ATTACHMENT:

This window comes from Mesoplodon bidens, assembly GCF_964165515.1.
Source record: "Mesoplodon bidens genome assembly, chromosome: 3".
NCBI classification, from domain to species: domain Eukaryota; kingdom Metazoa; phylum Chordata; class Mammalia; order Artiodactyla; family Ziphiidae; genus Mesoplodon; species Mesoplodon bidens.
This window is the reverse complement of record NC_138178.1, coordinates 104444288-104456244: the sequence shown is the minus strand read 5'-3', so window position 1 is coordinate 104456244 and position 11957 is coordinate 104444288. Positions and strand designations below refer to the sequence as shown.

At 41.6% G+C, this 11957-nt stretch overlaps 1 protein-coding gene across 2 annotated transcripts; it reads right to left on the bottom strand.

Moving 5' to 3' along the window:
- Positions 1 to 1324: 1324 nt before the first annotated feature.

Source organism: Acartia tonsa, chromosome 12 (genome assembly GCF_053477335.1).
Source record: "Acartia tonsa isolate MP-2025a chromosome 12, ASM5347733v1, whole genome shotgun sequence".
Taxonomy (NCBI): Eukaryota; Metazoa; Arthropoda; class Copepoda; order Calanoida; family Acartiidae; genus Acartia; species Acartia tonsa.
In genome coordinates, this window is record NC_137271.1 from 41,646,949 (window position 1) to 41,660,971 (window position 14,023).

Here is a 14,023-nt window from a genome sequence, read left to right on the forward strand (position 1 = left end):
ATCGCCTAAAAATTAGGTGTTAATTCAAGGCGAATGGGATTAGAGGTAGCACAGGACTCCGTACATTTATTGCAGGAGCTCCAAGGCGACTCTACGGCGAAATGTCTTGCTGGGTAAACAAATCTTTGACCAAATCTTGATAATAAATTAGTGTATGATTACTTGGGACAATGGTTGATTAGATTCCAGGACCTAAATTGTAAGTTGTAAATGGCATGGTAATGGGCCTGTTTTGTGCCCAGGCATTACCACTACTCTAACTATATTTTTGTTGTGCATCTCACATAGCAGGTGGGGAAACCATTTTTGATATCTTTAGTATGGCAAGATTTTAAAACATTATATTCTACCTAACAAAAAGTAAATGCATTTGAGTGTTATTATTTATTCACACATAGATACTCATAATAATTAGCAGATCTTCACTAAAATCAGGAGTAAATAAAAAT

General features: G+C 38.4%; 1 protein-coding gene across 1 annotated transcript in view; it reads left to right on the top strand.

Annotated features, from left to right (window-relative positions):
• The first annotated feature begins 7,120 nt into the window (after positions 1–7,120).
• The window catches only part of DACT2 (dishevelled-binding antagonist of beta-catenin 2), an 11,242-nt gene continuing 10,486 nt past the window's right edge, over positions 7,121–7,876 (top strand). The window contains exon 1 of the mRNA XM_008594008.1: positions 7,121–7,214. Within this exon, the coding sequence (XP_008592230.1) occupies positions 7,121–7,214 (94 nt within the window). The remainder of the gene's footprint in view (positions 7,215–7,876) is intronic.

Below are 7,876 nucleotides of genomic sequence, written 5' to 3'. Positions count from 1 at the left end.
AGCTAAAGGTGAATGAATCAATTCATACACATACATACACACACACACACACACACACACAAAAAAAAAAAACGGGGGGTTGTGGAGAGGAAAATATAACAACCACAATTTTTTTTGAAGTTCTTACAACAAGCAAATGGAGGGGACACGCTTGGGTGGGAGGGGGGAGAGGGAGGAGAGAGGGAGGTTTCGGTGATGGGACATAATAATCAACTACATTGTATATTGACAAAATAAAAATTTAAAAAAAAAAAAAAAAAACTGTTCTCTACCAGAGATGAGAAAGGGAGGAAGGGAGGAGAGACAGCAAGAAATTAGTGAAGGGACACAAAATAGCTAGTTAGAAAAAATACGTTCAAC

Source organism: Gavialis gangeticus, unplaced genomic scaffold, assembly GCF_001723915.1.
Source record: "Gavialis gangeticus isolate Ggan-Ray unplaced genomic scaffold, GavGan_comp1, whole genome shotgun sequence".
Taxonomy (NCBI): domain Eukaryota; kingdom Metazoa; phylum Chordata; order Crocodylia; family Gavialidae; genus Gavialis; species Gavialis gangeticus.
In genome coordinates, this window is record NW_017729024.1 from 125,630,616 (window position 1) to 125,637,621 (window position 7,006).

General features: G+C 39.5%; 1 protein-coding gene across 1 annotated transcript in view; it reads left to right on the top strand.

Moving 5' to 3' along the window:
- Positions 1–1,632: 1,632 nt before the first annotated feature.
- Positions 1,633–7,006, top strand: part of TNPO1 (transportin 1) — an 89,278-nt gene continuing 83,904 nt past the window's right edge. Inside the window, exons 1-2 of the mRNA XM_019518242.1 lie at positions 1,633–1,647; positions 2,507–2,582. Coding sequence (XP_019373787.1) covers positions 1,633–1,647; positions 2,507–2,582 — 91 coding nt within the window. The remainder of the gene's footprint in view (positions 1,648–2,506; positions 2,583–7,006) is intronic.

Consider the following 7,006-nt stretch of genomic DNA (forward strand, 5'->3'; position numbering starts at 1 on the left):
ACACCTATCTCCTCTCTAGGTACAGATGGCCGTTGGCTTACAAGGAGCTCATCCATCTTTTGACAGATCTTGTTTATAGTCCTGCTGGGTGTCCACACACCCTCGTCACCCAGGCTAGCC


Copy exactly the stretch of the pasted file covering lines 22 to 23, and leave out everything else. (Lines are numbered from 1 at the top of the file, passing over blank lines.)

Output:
Taxonomy (NCBI): domain Eukaryota; kingdom Metazoa; phylum Chordata; order Crocodylia; family Gavialidae; genus Gavialis; species Gavialis gangeticus.
In genome coordinates, this window is record NW_017729024.1 from 125,630,616 (window position 1) to 125,637,621 (window position 7,006).